Despite this, intensive research using knowledge from molecular biology began in the 20th century to bring about artificial parthenogenesis in mammals. The results of successful experiments were published in 2004. Scientists from Japan found a solution to ‘bypass’ the protection mechanism — they reprogrammed one of the female genomes into a male one. Out of one hundred mouse embryos, created by combining the genetic material of two females, only two survived. The rest had many serious developmental defects. Just one single embryo made it to adulthood and was fertile. The mouse was given the name Kaguya.

This type of research evokes all sorts of emotions and raises many questions. Could artificial parthenogenesis also be carried out in humans? What consequences and ethical justification would there be for this type of experimentation? It would not be possible to avoid associations with factories mass-producing genetically modified humans. If we could legally edit genes in the future, we would be able to design improved clones of ourselves. We could get rid of gender, race, and perhaps our bodies. Daughters could give birth to daughters and virgins to males. But would males still be needed?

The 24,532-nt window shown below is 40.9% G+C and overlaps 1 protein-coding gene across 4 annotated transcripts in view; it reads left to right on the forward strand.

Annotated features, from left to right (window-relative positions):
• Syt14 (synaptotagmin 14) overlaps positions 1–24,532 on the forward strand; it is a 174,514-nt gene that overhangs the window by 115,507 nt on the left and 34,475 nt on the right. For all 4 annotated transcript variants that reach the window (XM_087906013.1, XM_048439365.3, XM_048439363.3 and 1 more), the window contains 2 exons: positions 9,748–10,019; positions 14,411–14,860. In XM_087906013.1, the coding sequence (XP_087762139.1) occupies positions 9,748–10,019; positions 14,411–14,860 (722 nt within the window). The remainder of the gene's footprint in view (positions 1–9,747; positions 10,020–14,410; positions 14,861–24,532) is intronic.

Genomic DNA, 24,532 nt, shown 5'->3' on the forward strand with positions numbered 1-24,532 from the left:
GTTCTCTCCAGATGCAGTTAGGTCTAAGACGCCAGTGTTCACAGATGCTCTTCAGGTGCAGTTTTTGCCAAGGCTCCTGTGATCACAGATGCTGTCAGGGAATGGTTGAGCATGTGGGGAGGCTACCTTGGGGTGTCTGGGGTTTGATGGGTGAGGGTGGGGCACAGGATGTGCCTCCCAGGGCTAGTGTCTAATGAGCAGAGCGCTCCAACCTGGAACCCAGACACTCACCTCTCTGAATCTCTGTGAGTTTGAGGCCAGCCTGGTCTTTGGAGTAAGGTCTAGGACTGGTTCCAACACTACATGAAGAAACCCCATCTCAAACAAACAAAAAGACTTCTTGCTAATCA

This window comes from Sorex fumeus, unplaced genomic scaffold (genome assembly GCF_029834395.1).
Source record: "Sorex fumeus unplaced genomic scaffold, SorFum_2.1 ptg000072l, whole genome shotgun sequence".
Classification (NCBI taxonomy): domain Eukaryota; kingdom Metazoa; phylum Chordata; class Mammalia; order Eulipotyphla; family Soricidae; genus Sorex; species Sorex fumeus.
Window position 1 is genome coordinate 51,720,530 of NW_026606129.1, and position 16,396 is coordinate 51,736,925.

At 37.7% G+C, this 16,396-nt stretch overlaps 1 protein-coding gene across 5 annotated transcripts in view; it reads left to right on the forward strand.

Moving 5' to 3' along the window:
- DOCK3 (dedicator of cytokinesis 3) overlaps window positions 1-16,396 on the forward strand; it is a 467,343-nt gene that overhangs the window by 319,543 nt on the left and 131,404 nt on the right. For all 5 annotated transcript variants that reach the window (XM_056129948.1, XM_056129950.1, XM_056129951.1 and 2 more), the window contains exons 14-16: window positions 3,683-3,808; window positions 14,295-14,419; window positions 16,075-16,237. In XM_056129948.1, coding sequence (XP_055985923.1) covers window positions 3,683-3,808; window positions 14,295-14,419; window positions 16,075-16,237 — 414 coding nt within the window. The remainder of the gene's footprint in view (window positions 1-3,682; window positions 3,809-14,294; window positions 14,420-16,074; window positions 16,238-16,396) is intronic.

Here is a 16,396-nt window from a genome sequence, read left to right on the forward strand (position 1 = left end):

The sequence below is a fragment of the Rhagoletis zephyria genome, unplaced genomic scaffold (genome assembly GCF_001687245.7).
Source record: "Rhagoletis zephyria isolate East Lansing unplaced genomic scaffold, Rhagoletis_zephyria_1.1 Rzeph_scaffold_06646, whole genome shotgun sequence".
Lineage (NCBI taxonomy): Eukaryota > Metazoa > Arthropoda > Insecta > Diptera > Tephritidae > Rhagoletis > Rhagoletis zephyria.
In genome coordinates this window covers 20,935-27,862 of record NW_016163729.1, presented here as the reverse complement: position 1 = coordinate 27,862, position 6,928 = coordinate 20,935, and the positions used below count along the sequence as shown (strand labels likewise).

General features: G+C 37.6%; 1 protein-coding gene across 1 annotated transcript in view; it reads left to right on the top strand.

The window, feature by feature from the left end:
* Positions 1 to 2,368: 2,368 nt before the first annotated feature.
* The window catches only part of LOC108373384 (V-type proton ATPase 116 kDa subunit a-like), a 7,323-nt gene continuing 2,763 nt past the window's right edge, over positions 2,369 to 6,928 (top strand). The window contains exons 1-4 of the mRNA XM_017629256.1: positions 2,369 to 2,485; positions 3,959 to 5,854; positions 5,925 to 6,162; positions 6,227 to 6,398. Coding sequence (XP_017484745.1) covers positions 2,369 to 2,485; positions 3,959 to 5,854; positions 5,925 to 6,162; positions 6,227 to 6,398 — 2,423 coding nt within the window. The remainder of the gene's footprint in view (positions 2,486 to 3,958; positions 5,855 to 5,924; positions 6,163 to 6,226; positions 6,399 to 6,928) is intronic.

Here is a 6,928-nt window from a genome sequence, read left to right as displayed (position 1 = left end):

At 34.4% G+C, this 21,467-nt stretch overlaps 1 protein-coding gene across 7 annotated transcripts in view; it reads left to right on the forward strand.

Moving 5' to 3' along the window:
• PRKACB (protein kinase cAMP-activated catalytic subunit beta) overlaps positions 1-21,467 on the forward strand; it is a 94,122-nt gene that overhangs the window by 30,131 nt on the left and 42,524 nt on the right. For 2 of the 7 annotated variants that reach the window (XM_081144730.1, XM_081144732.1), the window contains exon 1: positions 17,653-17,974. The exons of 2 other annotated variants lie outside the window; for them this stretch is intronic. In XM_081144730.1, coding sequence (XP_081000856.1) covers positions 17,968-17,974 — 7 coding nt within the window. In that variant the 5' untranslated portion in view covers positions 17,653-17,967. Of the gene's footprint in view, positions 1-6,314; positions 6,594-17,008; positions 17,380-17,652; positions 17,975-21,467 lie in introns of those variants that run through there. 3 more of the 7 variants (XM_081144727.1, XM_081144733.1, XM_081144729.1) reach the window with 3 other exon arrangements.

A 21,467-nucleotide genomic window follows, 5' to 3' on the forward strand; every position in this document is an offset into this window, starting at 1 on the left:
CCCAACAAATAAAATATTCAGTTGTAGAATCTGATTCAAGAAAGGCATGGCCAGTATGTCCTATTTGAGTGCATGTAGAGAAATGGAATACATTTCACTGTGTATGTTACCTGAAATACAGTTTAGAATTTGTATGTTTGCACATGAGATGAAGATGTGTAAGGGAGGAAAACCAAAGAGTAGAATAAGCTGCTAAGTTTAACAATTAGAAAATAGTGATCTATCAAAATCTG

The article entitled ‘Daughters Birth Daughters, Virgins Birth Sons’ was published in the popular science journal of the University of Silesia No Limits no. 1(7)/2023.